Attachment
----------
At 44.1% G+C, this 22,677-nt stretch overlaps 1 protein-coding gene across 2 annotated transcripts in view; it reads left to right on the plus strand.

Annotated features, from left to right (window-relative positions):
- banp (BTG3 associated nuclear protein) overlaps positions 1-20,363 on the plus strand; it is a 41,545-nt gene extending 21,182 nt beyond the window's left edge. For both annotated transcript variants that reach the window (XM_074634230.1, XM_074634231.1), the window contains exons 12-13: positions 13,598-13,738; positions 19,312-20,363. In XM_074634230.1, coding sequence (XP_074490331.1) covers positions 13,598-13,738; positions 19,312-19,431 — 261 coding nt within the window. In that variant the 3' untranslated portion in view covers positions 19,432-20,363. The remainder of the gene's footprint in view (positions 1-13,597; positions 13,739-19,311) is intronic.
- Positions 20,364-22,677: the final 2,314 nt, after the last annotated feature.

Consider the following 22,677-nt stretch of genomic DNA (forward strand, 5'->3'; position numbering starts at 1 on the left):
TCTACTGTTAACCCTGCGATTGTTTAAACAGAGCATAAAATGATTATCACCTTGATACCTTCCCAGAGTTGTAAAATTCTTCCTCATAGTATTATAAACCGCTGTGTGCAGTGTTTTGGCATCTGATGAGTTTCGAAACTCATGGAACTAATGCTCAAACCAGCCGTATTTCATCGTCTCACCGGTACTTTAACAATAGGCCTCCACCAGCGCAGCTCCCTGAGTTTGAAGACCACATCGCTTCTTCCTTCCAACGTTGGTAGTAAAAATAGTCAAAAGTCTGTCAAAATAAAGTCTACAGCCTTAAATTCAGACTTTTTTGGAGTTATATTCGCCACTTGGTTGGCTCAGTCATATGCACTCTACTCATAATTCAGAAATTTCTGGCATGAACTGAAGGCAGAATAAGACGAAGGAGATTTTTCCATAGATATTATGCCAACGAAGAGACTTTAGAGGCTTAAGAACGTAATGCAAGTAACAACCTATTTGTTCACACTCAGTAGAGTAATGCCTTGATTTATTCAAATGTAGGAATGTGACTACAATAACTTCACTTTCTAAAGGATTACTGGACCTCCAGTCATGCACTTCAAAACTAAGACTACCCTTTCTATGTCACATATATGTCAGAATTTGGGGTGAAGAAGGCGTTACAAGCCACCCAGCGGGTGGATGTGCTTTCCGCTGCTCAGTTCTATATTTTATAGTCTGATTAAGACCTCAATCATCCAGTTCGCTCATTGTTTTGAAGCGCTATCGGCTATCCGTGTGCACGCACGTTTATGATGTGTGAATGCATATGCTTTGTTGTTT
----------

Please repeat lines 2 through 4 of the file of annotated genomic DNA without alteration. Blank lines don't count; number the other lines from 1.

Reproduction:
Annotated features, from left to right (window-relative positions):
- banp (BTG3 associated nuclear protein) overlaps positions 1-20,363 on the plus strand; it is a 41,545-nt gene extending 21,182 nt beyond the window's left edge. For both annotated transcript variants that reach the window (XM_074634230.1, XM_074634231.1), the window contains exons 12-13: positions 13,598-13,738; positions 19,312-20,363. In XM_074634230.1, coding sequence (XP_074490331.1) covers positions 13,598-13,738; positions 19,312-19,431 — 261 coding nt within the window. In that variant the 3' untranslated portion in view covers positions 19,432-20,363. The remainder of the gene's footprint in view (positions 1-13,597; positions 13,739-19,311) is intronic.
- Positions 20,364-22,677: the final 2,314 nt, after the last annotated feature.